But what do you think? I suppose after a break here at The Shelf, it may have been coming on strong to rant this way, but I decided to no longer be silent. Years ago, when Wolf and I started - we had a simple motto: Think for yourself. It's time to remind myself and others of that motto that has never changed here. Perhaps it's time to speak up about these things again when occasion warrants and to ask questions. Oh, we'll continue to have fun and focus on Classic films and culture and history, but we can't forget that sometimes politics needs to take a back seat to our own basic freedoms and the laws and principles that we, as Americans, say we emulate and cherish. Freedom, as I believe and as our Founders verbalized is not a particular thing only allowed to those ready for it, culturally conditioned for it or given by a government. Rather it is a basic Human right, or as someone else better expressed it:
We hold these truths to be self-evident, that all men are created equal, that they are endowed by their Creator with certain unalienable Rights, that among these are Life, Liberty and the pursuit of Happiness. — That to secure these rights, Governments are instituted among Men, deriving their just powers from the consent of the governed...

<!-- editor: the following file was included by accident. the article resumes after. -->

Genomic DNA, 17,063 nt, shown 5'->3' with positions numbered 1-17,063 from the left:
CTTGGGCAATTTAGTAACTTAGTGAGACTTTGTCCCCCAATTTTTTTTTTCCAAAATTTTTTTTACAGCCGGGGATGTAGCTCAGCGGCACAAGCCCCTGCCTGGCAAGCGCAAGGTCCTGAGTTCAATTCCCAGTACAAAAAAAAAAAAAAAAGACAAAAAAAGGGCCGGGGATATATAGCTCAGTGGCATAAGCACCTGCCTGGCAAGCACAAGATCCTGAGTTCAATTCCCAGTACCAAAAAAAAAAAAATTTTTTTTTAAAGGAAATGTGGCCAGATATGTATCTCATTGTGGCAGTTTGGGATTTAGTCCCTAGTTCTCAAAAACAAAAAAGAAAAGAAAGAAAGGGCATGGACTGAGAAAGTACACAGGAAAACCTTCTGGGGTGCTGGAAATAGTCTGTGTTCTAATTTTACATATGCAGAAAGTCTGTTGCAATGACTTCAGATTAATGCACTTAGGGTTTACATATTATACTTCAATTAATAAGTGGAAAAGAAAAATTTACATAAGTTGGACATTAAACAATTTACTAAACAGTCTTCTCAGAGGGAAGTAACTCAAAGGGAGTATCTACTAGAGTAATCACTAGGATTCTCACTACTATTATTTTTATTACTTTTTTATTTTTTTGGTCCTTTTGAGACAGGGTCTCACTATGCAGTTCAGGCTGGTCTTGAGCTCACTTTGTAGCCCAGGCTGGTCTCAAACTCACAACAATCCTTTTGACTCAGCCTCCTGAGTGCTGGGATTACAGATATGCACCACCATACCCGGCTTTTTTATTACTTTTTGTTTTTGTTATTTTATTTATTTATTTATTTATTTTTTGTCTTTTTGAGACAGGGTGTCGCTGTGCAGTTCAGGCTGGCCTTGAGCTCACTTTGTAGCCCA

Do we believe those words? I do. And no amount of economic disaster, leftist chic populism, fear, or trendy socialistic policy will EVER change that. SO why do we decide to adapt or reverse engineer these rights to fit someone else's idea of power or public policy. The Founders may have lived several hundred years ago, but if you know anything about them, you know they reached far back into history and weighed out the best and worst of civilizations and governments to provide us with not only the farsighted enumeration of rights we have today, but the means to continue to right wrongs against the rights of our citizens. And in the case of our nations history, make sure that those rights should not be abridged by slavery, gender or race.